Wang Wei

One of my top 3 favorite classical Chinese poets, Wang Wei lived in the Tang Dynasty, 8th century (701–761). He is sometimes referred to as the “Poet Buddha”.

Born to the upper class, from along line of bureaucrats, he passed the civil service entrance examination in 721 and had a successful civil service career, rising to become Chancellor in 758. During the An Lushan Rebellion he avoided actively serving the insurgents during the capital’s occupation by pretending to be deaf.

He spent ten years studying with Chán master Daoguang. After his wife’s death in 730, he did not remarry and established a monastery on part of his estate.

He was also an accomplished artist and his original work was often published along with his paintings related to the poetry. Few if any of these illustrations has survived. A few of his poems are rendered below.


Light cloud pavilion light rain
Dark yard day weary open
Sit look green moss colour
About to on person clothes come
There’s light cloud, and drizzle round the pavilion,
In the dark yard, I wearily open a gate.
I sit and look at the colour of green moss,
Ready for people’s clothing to pick up.


Down horse drink gentleman alcohol
Ask gentleman what place go
Gentleman say not achieve wish
Return lie south mountain near
Still go nothing more ask
White cloud not exhaust time
Dismounting, I offer my friend a cup of wine,
I ask what place he is headed to.
He says he has not achieved his aims,
Is retiring to the southern hills.
Now go, and ask me nothing more,
White clouds will drift on for all time.

(The above poem is special to me- I used to practice drawing Chinese characters writing the poems of Wang Wei. This particular poem I spent a week on the Oregon Coast in October writing and re-writing on leaves I had found. When I was finally satisfied, I put it in a frame and gave it to a friend who was going to another city to live. I didn’t know if I would ever see him again. Fifteen years later he came to visit. He still had the poem in the frame I gave him.)

Replying to Subprefect Zhang

Old age think good quiet
Everything not concern heart
Self attend without great plan
Empty know return old forest
Pine wind blow undo belt
Hill moon light pluck qin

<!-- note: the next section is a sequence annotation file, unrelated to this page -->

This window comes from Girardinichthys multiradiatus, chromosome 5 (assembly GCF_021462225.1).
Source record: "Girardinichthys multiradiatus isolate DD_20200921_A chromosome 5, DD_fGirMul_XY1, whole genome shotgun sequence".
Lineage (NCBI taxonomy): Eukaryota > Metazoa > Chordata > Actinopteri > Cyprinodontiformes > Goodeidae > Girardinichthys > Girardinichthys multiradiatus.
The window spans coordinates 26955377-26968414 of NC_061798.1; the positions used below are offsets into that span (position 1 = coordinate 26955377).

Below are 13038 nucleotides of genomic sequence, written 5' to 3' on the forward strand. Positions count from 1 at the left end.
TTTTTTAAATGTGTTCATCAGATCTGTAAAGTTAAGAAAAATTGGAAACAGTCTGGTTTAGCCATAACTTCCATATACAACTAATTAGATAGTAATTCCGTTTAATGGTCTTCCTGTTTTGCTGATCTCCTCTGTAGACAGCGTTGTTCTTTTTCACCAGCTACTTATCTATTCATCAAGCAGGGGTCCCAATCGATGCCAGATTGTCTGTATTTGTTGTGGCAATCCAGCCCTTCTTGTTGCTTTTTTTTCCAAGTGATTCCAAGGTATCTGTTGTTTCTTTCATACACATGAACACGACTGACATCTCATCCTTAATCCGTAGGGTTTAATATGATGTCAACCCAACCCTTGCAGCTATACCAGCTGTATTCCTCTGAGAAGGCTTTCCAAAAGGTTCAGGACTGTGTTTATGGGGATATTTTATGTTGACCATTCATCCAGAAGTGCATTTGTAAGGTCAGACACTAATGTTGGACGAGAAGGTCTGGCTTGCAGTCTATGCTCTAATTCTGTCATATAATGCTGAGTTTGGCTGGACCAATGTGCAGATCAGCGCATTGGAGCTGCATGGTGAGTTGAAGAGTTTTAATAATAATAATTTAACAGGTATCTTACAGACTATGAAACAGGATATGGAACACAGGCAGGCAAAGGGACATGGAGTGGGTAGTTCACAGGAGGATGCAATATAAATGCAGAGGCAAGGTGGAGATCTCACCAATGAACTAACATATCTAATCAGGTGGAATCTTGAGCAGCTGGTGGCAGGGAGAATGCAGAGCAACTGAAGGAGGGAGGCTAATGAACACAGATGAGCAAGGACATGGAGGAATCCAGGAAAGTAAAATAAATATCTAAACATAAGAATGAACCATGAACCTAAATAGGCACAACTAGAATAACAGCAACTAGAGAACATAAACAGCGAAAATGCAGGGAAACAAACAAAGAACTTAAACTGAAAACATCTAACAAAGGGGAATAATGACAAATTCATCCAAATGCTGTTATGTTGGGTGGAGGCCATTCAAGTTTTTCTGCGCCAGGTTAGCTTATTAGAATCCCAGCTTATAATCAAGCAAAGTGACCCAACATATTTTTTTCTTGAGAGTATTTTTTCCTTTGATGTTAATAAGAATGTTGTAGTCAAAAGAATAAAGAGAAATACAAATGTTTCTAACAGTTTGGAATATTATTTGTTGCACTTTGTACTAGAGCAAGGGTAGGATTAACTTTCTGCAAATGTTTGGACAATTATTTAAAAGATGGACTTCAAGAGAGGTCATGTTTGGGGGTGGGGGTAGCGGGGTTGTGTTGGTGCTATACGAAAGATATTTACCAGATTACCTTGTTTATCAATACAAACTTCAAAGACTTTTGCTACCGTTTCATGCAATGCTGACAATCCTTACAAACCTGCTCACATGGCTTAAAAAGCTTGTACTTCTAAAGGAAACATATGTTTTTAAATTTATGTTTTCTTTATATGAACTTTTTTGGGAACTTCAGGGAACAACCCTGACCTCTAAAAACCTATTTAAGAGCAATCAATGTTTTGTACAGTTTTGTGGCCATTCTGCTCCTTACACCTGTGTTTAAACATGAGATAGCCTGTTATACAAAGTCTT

Gentleman ask end open reason
Fisherman song enter riverbank deep
Now in old age, I know the value of silence,
The world’s affairs no longer stir my heart.
Turning to myself, I have no greater plan,
All I can do is return to the forest of old.
Wind from the pine trees blows my sash undone,
The moon shines through the hills; I pluck the qin.
You ask me why the world must rise and fall,
Fishermen sing on the steep banks of the river.

Returning to Songshan Mountain

Clear river belt long thin
Cart horse go idle idle
Flow water like have desire
Dusk birds another with return
Desolate town face old ferry
Set sun whole autumn hills
Far successively Song high down
Return come for now close shut
The limpid river runs between the bushes,
The horse and cart are moving idly on.
The water flows as if with a mind of its own,
At dusk, the birds return to perch together.
The desolate town is faced by an ancient ferry,
The setting sun now fills the autumn hills.
And far below high Songshan’s tumbling ridges,
Returning home, I close the door for now.

Temple Tree Path

Narrow path sunless temple locust tree
Deep dark much green moss
Should gate except meet sweep
In case have hill monk come
A narrow, sunless path to the temple tree,
Deep and dark; abundant green moss.
Wait by the gate when finished sweeping the yard,
In case a monk should come down from the hill.


Filed under Chinese poetry, pictures

2 responses to “Wang Wei

  1. Alexandria

    Hi there! Could you possibly tell me if the image above, of the man on horseback, is a portrait *of* Wang Wei, or *by* Wang Wei?

    Thank you!


    • rick s

      The picture is a purported image of Wang Wei. It is similar to other depictions of Wang Wei but was not created during the lifetime of same.Beyond that I am uncertain of the origin.


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